Increasingly, people who use the Internet realize access to their email inboxes is just as cherished as access to their social security information or home addresses. Hackers and Internet trolls with malicious intent are increasingly finding treasure troves of information and business data sitting just beneath a thin veneer of email security.
With Microsoft’s stake in email and business productivity, the company is witnessing several trends that users may be unaware of when communicating through email. Fortunately, for users, Microsoft has taken the time to highlight a few of the most commonly overlooked security threats that exist with email communication.
- Social engineering schemes that use your mobile number—Did you know that attackers only need your mobile number to trick you into giving access to your email? Essentially, they’ll send you a text posing as your email provider (e.g., Outlook) and tell you you’re about to receive a code to ensure your email account is secure. This text will then ask you to reply with the code to confirm. Then, they’ll trigger the password reset process, you’ll receive a real message with the unlock code—and if you send it to the attackers unknowingly—they’ll use it to reset your password without your knowledge. Check out this video if you want more specifics on this scheme.
- Sharing your access credentials with others—It’s common for some employees to share their credentials—including their password—with a fellow employee or manager when they’ll be out of the office, whether on vacation or during short-term or long-term disability. If organizations don’t have defined security policies for these situations, a lack of accountability could lead to compromised email security.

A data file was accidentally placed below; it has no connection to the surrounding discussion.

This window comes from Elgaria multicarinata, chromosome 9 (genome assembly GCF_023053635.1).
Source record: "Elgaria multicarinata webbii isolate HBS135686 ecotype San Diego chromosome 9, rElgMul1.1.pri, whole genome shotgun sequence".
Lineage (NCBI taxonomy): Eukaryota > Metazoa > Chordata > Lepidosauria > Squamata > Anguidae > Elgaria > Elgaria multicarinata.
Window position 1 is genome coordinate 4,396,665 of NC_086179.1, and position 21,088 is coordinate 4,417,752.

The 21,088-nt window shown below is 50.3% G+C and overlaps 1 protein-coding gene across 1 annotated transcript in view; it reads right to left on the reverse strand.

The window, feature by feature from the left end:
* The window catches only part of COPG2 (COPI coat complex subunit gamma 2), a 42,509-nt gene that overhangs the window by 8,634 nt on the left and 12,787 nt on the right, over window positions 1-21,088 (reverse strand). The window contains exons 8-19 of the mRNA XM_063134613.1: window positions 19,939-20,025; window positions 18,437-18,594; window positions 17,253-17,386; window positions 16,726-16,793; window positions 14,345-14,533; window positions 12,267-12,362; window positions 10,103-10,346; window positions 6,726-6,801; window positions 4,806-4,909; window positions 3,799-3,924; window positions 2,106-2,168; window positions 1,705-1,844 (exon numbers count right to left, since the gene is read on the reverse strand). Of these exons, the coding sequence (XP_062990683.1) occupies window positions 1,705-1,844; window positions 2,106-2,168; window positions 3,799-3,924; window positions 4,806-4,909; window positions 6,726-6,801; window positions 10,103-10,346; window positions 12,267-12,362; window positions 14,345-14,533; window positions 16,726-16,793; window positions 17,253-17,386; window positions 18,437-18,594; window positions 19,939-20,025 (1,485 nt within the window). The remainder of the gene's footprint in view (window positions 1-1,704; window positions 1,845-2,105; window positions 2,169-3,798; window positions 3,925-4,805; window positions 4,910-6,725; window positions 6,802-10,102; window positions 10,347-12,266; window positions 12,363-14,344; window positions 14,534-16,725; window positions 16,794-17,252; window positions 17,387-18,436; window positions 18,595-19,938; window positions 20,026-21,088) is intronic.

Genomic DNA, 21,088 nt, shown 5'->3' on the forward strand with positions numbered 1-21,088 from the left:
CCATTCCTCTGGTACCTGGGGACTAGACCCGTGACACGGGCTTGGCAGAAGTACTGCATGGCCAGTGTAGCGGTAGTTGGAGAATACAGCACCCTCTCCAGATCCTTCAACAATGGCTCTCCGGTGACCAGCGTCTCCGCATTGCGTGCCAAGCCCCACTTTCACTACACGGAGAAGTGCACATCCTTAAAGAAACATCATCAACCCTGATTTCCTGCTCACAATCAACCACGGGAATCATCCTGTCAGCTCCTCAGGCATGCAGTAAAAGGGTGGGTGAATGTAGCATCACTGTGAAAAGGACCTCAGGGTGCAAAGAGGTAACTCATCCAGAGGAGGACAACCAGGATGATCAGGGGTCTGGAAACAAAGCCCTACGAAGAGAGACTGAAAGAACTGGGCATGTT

- Loss of a phone with pertinent information—Password management applications are wonderful tools that help you keep track of all the passwords for all of the email accounts you undoubtedly have. But if this application is installed on a phone that is lost or stolen, that can be a problem. Of course, it’s important that your phone is also password-protected, but organizations should take security one step further when it comes to work or personal devices that carry business data or information. Specifically, a business should standardize acceptable use policies regarding the local storage of files, remote wipe capability and network connectivity.
- Lack of email encryption—Just because data is passed via a secure email server doesn’t mean it’s 100 percent safe. To add an extra layer of protection, companies should invest in an encrypted email service, which seals email messages and ensures only those with a decryption key can read and access sensitive information.
- Crypto-ransomware—Ransomware is nothing new, but it’s a nasty way for hackers to operate. They essentially take the files on your computer or devices hostage until you pay a ransom to have them released. Crypto-ransomware is even nastier, as the hackers encrypt your computer’s files and will only surrender decryption keys upon payment. How is this related to email? These attacks are typically triggered through the opening of some sort of email attachment (e.g., an invoice, energy bill, image, etc.) and they often look legitimate. According to Symantec’s 2015 Internet Security Threat Report, attacks of this nature are highly profitable (bringing in approximately $34,000 per month for one group alone) and growing in popularity.
As more email users are noticing, between phishing schemes and attachment or link embedded malware attacks, their personal email is now under attack more than it’s been in previous years. Keeping an eye on trends, patterns and staying up to date on the latest email security tools should help mitigate much of the danger lurking online. Unfortunately, personal awareness can only go so far, businesses and corporations also have to take the time to invest in the latest and most secure email services available as well. However it is diced, email is essential to not only user communication, but to information and data thieves as well, so protecting it should be just as important.